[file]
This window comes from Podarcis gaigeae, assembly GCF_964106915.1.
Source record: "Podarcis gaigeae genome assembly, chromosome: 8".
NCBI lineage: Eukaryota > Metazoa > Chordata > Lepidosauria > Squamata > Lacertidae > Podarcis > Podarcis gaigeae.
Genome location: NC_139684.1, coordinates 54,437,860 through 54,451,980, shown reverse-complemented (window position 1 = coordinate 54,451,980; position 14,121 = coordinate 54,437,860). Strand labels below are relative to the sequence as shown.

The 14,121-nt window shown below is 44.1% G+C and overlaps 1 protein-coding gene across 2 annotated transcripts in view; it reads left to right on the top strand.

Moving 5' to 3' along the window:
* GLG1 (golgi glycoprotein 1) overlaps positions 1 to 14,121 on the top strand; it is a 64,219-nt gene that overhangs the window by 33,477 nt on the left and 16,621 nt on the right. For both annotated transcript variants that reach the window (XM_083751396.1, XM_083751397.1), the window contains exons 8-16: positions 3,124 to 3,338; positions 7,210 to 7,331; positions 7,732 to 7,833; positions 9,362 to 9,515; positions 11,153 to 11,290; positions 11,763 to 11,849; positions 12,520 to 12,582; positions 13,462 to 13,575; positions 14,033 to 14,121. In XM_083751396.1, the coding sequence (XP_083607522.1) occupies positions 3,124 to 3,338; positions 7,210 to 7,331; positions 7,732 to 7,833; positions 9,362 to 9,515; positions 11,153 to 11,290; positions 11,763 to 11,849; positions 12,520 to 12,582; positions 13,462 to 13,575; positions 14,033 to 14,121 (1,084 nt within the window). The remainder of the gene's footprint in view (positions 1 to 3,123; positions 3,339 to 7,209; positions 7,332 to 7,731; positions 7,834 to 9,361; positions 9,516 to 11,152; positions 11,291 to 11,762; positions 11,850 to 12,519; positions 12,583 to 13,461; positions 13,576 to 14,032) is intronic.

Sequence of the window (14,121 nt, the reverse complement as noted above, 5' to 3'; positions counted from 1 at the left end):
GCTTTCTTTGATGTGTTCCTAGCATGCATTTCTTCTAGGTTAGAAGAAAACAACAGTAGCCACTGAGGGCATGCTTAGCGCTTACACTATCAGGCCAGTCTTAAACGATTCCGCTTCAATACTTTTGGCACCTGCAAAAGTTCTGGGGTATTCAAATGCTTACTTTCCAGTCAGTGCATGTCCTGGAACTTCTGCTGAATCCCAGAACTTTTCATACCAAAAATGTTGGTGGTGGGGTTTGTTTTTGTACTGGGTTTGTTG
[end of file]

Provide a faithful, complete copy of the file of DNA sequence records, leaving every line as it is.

This window comes from Podarcis gaigeae, assembly GCF_964106915.1.
Source record: "Podarcis gaigeae genome assembly, chromosome: 8".
NCBI lineage: Eukaryota > Metazoa > Chordata > Lepidosauria > Squamata > Lacertidae > Podarcis > Podarcis gaigeae.
Genome location: NC_139684.1, coordinates 54,437,860 through 54,451,980, shown reverse-complemented (window position 1 = coordinate 54,451,980; position 14,121 = coordinate 54,437,860). Strand labels below are relative to the sequence as shown.

The 14,121-nt window shown below is 44.1% G+C and overlaps 1 protein-coding gene across 2 annotated transcripts in view; it reads left to right on the top strand.

Moving 5' to 3' along the window:
* GLG1 (golgi glycoprotein 1) overlaps positions 1 to 14,121 on the top strand; it is a 64,219-nt gene that overhangs the window by 33,477 nt on the left and 16,621 nt on the right. For both annotated transcript variants that reach the window (XM_083751396.1, XM_083751397.1), the window contains exons 8-16: positions 3,124 to 3,338; positions 7,210 to 7,331; positions 7,732 to 7,833; positions 9,362 to 9,515; positions 11,153 to 11,290; positions 11,763 to 11,849; positions 12,520 to 12,582; positions 13,462 to 13,575; positions 14,033 to 14,121. In XM_083751396.1, the coding sequence (XP_083607522.1) occupies positions 3,124 to 3,338; positions 7,210 to 7,331; positions 7,732 to 7,833; positions 9,362 to 9,515; positions 11,153 to 11,290; positions 11,763 to 11,849; positions 12,520 to 12,582; positions 13,462 to 13,575; positions 14,033 to 14,121 (1,084 nt within the window). The remainder of the gene's footprint in view (positions 1 to 3,123; positions 3,339 to 7,209; positions 7,332 to 7,731; positions 7,834 to 9,361; positions 9,516 to 11,152; positions 11,291 to 11,762; positions 11,850 to 12,519; positions 12,583 to 13,461; positions 13,576 to 14,032) is intronic.

Sequence of the window (14,121 nt, the reverse complement as noted above, 5' to 3'; positions counted from 1 at the left end):
GCTTTCTTTGATGTGTTCCTAGCATGCATTTCTTCTAGGTTAGAAGAAAACAACAGTAGCCACTGAGGGCATGCTTAGCGCTTACACTATCAGGCCAGTCTTAAACGATTCCGCTTCAATACTTTTGGCACCTGCAAAAGTTCTGGGGTATTCAAATGCTTACTTTCCAGTCAGTGCATGTCCTGGAACTTCTGCTGAATCCCAGAACTTTTCATACCAAAAATGTTGGTGGTGGGGTTTGTTTTTGTACTGGGTTTGTTG